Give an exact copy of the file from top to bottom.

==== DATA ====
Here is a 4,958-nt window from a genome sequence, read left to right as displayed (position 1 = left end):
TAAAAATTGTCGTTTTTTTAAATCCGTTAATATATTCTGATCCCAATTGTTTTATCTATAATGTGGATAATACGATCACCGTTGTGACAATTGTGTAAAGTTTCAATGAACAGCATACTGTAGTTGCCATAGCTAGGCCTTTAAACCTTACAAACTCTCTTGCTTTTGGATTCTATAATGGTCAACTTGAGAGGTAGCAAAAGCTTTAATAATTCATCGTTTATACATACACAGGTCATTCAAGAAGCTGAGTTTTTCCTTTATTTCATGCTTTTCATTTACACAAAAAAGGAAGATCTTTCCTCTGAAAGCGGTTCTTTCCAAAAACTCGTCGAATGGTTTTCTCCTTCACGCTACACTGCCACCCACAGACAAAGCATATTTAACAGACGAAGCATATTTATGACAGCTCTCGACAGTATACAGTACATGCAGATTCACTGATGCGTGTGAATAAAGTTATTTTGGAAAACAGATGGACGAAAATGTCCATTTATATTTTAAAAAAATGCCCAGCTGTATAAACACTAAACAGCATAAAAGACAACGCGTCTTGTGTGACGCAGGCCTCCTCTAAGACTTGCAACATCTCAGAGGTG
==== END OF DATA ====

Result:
Here is a 4,958-nt window from a genome sequence, read left to right as displayed (position 1 = left end):
TAAAAATTGTCGTTTTTTTAAATCCGTTAATATATTCTGATCCCAATTGTTTTATCTATAATGTGGATAATACGATCACCGTTGTGACAATTGTGTAAAGTTTCAATGAACAGCATACTGTAGTTGCCATAGCTAGGCCTTTAAACCTTACAAACTCTCTTGCTTTTGGATTCTATAATGGTCAACTTGAGAGGTAGCAAAAGCTTTAATAATTCATCGTTTATACATACACAGGTCATTCAAGAAGCTGAGTTTTTCCTTTATTTCATGCTTTTCATTTACACAAAAAAGGAAGATCTTTCCTCTGAAAGCGGTTCTTTCCAAAAACTCGTCGAATGGTTTTCTCCTTCACGCTACACTGCCACCCACAGACAAAGCATATTTAACAGACGAAGCATATTTATGACAGCTCTCGACAGTATACAGTACATGCAGATTCACTGATGCGTGTGAATAAAGTTATTTTGGAAAACAGATGGACGAAAATGTCCATTTATATTTTAAAAAAATGCCCAGCTGTATAAACACTAAACAGCATAAAAGACAACGCGTCTTGTGTGACGCAGGCCTCCTCTAAGACTTGCAACATCTCAGAGGTG